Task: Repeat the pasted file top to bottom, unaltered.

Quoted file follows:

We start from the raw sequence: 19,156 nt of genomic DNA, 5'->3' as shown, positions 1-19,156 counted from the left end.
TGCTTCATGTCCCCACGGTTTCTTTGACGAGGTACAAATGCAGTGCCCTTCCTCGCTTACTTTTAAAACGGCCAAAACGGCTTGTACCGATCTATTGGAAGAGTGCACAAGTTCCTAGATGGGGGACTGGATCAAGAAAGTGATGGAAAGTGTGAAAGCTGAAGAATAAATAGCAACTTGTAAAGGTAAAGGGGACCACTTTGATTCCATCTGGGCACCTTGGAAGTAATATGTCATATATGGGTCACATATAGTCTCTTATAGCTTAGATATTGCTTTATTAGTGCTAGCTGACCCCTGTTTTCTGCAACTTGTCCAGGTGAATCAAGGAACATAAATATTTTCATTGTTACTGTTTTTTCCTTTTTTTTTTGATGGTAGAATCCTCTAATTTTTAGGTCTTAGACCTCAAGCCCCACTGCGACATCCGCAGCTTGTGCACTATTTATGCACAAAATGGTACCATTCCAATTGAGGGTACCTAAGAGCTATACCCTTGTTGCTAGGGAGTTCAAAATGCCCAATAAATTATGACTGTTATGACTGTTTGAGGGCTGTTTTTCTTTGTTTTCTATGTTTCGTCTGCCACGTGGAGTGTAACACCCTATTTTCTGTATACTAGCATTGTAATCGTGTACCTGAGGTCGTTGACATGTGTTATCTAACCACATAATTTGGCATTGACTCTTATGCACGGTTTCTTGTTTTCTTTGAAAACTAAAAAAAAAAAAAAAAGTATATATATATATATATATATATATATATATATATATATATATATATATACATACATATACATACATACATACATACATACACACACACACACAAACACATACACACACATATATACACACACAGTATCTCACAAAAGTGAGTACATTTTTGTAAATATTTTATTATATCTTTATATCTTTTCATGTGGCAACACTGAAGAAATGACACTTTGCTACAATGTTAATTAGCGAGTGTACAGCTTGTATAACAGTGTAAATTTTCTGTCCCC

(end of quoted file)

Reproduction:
We start from the raw sequence: 19,156 nt of genomic DNA, 5'->3' as shown, positions 1-19,156 counted from the left end.
TGCTTCATGTCCCCACGGTTTCTTTGACGAGGTACAAATGCAGTGCCCTTCCTCGCTTACTTTTAAAACGGCCAAAACGGCTTGTACCGATCTATTGGAAGAGTGCACAAGTTCCTAGATGGGGGACTGGATCAAGAAAGTGATGGAAAGTGTGAAAGCTGAAGAATAAATAGCAACTTGTAAAGGTAAAGGGGACCACTTTGATTCCATCTGGGCACCTTGGAAGTAATATGTCATATATGGGTCACATATAGTCTCTTATAGCTTAGATATTGCTTTATTAGTGCTAGCTGACCCCTGTTTTCTGCAACTTGTCCAGGTGAATCAAGGAACATAAATATTTTCATTGTTACTGTTTTTTCCTTTTTTTTTTGATGGTAGAATCCTCTAATTTTTAGGTCTTAGACCTCAAGCCCCACTGCGACATCCGCAGCTTGTGCACTATTTATGCACAAAATGGTACCATTCCAATTGAGGGTACCTAAGAGCTATACCCTTGTTGCTAGGGAGTTCAAAATGCCCAATAAATTATGACTGTTATGACTGTTTGAGGGCTGTTTTTCTTTGTTTTCTATGTTTCGTCTGCCACGTGGAGTGTAACACCCTATTTTCTGTATACTAGCATTGTAATCGTGTACCTGAGGTCGTTGACATGTGTTATCTAACCACATAATTTGGCATTGACTCTTATGCACGGTTTCTTGTTTTCTTTGAAAACTAAAAAAAAAAAAAAAAGTATATATATATATATATATATATATATATATATATATATATATATATATACATACATATACATACATACATACATACATACACACACACACACAAACACATACACACACATATATACACACACAGTATCTCACAAAAGTGAGTACATTTTTGTAAATATTTTATTATATCTTTATATCTTTTCATGTGGCAACACTGAAGAAATGACACTTTGCTACAATGTTAATTAGCGAGTGTACAGCTTGTATAACAGTGTAAATTTTCTGTCCCC